Ford Escape

Kuga nameplate does a runner; reset button hit


Model Engine Max power Max torque Transmission Weight 0-100km/h Economy Price On sale Ford Escape Trend FWD 1498cc 4cyl, dohc, 16v, turbo 134kW @ 6000rpm 240Nm @ 1600-5000rpm 6-speed automatic 1607kg 9.7sec (claimed) 7.2L/100km $32,990 Now

Kuga nameplate does a runner; reset button hit


YOU have to feel a bit sorry for the old Ford Kuga.

Never embraced like its Blue Oval forebears and completely dwarfed in sales volume by just about every mid-sized SUV rival, it was one of the most overlooked cars on the Australian market.

The Kuga also missed the memo that confirmed buyers would swarm to front-drive SUVs in the $33-38K bracket like seagulls to a dropped hot chip.

But as is so often the case, timing is everything. Kuga was due for a major stylistic redesign, as well as a refreshed interior, and Ford Oz reckoned it looked different enough to carry off a name change. The rest, as they say, is history.

Underneath, the Escape is still all Kuga, including the superb European suspension tune that made Kuga such a driverís SUV.

Yet Escape crucially introduces a $32,990 mid-spec Trend frontdriver fitted with a standard six-speed auto that plugs in above the base Ambiente (or the same money as an Ambiente AWD version) and right into that Kugasized hole left in the old line-up.

The front-drive Trend shares Fordís latest 134kW 1.5-litre turbopetrol four with auto Ambiente models (the Ambiente manual has 110kW). Thatís significantly down in the grunt stakes compared with the Trend AWDís 178kW 2.0-litre turbo but thatís not a bad thing.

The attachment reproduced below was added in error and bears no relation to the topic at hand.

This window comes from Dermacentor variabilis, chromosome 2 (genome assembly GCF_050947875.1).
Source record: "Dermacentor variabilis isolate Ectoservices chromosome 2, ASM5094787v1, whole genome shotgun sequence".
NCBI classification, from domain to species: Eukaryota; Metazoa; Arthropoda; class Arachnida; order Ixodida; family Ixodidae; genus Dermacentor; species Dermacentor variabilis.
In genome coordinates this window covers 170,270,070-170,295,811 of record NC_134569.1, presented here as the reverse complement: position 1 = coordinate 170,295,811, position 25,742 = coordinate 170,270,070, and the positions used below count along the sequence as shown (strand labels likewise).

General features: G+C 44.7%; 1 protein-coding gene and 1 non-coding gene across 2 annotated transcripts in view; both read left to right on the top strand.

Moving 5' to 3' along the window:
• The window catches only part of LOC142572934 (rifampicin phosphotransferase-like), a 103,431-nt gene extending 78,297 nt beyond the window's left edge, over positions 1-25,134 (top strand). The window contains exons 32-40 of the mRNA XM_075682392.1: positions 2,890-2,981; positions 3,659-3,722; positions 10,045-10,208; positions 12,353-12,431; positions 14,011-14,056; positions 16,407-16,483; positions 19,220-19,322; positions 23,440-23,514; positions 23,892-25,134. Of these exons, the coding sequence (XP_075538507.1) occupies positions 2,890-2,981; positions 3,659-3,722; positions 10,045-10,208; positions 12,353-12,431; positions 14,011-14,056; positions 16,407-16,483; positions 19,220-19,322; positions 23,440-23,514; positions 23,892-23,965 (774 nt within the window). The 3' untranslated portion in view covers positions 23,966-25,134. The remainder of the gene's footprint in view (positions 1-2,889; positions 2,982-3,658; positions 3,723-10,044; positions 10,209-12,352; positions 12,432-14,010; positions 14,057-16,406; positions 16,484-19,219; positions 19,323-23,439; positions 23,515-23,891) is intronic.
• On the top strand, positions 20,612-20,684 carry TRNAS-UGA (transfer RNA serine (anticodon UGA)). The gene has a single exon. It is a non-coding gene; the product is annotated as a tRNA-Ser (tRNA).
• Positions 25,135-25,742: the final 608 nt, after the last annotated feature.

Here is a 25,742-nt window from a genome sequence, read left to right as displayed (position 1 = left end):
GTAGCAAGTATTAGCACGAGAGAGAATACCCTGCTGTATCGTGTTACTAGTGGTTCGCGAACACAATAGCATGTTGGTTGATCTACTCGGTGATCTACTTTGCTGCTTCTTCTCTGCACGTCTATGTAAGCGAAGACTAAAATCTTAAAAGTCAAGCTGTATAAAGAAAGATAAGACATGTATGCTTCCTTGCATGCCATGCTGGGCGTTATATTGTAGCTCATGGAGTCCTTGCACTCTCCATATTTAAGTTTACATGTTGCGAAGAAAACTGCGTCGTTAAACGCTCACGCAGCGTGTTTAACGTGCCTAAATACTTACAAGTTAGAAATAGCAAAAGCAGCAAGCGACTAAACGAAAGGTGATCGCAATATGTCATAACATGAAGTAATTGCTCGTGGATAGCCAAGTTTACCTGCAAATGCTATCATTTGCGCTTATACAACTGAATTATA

The new 1.5 is a fun little engine, revving sweetly and willingly. It works well when left to slur through the autoís gears on its own, and even better when asked to change manually via the new steering wheelís paddle shifters that thankfully replace the Kugaís daft rocker switch on the side of the gearlever.

In fact, Iíd go so far as to say the 1.5 turbo-petrol is a better choice than the larger 2.0-litre. The AWD Escape struggles to rein in its extra poke at times, scrabbling around corners and dissolving into ESC-induced understeer if you push it too hard. We also prefer the Trendís 18-inch alloys over the range-topping Titaniumís 19s; the larger hoops corrupt the ride.

The stuff we liked about the old Kuga is all there. The steering feels meaty without being artificially heavy, the front seats are nicely supportive, and the 1603-litre boot capacity with the reclining rear seats folded almost flat make Escape very load-lugging friendly.

But, despite updates, Escapeís heavy-handed dashboard is showing its age. The protruding centre stack is neater but no prettier and the new 8.0-inch colour screen is a long way from the driverís eyeline. Itís definitely better, but still looks too much like last decade.

Yet itís hard not to like the Escape. What it lacks in flash, it makes up for in finesse.


Interior shows age; firm ride on 19s; no safety pack for Ambiente Perky new 1.5 turbo-petrol; neater centre console; top-shelf handling

Crash course

The Ďnewí Ford Escapeís fivestar crash test rating came under intense scrutiny at its rebirth. The rating on which it was assessed dates back to a 2012 test of the European-market Kuga, and doesnít even account for new driver-assist technology such as autonomous emergency braking Ė something the heavily penalised, two starrated Ford Mustang was criticised for lacking. AEB is available for Escape, but Ford has chosen not to offer it on the entry-level Ambiente, and only as a $1300 option on Trend and Titanium.